Even assuming (1) and (2) are true for argument’s sake, (3)-(5) are problematic. The reason they cannot be accepted is because there are two ways to look at (1)-(2), both of which do not support (3)-(5): 1. (1)-(2) only apply to what happens within this universe, in which case (3)-(5)‘s reasoning about what is outside of this universe does not follow. (i.e., while everything in the universe has a cause, the universe itself is not shown to require a cause).

I do not see how you can claim that the universe does not require a cause for it to begin to exist. The big bang tells us the universe began to exist around 14b years ago. So can you explain why the universe is special ? Ie not needing a cause to begin to exist.

or2. (1)-(2) applies to everything including what happens outside of this universe, in which case God must also have a cause, and if God has a cause, he isn’t the God of the Christian bible.

I have agreed many times in this and other threads in this forum that the KCA can only show that a ‘cause’ caused the universe to begin to exist. I suggest that this ‘cause’ is God because it meets the attributes we normally assign to a almighty creating God. This ‘cause’/God created or caused a universe to begin to exist. Not only that, the ‘cause’/God is eternal or atemporal*. There is more. Its the Penrose calculation. So not only is this cause/God eternal and can create life giving universes, it does so against those ten to the one hundred and twenty third power to one against! That’s enough, however there is even more evidence to suggest that this cause is God but I haven’t even touched on those yet.

Ok that said lets address your claim that God is violating the infinite regression ie what caused God to begin to exist. Answer; Nothing! We have already shown via the KCA that the ‘cause’/God existed before the BB (for clarity I say before however a more accurate statement would be that the cause/God exists outside time). We proved that because time itself was created after the BB according to standard BB cosmology.  However we also used the logic of the KCA to show that this cause had to have existed before the BB and its singularity! Why? Because it caused the big bang to bang! Ha ha. So God being atemporal and eternal means that God is not a created being he is infinite and eternal. The chain of regression is frozen by that. The KCA states that anything that begins to exist ‘ has a cause for its existence. God being eternal has no cause, and needs none according to the logic of the KCA. Whew! I know that is difficult to understand, or rather my way of stating it is, please if you have any questions I would be more than happy to clarify or explain.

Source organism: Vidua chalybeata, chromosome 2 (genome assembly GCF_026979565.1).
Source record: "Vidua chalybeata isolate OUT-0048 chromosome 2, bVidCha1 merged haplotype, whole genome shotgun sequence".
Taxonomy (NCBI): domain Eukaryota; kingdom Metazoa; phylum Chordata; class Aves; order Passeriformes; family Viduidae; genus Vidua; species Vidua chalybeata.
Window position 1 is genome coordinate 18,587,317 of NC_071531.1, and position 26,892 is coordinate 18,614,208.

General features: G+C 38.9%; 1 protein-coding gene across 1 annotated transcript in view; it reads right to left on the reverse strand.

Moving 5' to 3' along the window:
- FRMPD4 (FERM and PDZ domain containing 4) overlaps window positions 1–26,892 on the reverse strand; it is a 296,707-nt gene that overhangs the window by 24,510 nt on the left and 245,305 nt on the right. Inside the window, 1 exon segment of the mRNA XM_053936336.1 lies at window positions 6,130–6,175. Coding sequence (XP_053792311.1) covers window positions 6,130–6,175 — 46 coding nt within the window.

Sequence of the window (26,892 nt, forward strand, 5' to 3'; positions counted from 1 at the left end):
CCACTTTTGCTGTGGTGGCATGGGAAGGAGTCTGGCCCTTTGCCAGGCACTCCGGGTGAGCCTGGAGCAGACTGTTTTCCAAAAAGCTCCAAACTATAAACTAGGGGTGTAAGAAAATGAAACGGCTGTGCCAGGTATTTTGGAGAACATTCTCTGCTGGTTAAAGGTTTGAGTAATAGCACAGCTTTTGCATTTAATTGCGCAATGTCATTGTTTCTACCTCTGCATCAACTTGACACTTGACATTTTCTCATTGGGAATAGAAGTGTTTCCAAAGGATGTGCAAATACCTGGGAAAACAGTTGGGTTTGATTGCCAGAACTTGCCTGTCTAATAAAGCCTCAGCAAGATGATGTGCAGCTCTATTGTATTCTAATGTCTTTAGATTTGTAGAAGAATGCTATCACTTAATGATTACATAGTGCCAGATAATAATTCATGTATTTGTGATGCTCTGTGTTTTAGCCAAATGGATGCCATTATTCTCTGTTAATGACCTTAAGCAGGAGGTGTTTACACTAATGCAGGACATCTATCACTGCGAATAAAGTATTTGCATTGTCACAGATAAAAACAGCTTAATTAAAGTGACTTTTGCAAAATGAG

And finally, (4) makes a logical leap when it claims that the cause of the universe is God and not something else. For all of the above reasons, we can safely reject (5).

I say any reasonable rational person would agree that its likely that an eternal ‘cause’ (nothing in science is eternal, which give further evidence that can create or cause a universe to begin to exist, that is a universe that against truly impossible odds (it should not support life) does support life fit’s the description of God. In other words if it can do all those things who cares if you call it God or the FSM? It still is God with an different name.

I read the rest of your reply and while it does contain additional information I have covered all your concerns with the (above replies). Again if I missed something please ask and I will clarify etc.

* nothing known to science is atemporal or eternal, however the logic of the KCA shows that the cause existed before time was created in the BB. This lends credence that the ‘cause’ was supernatural or what I call supernormal, which means a deity designed natural event. Thanks so much for your reply.

rhb

 Signature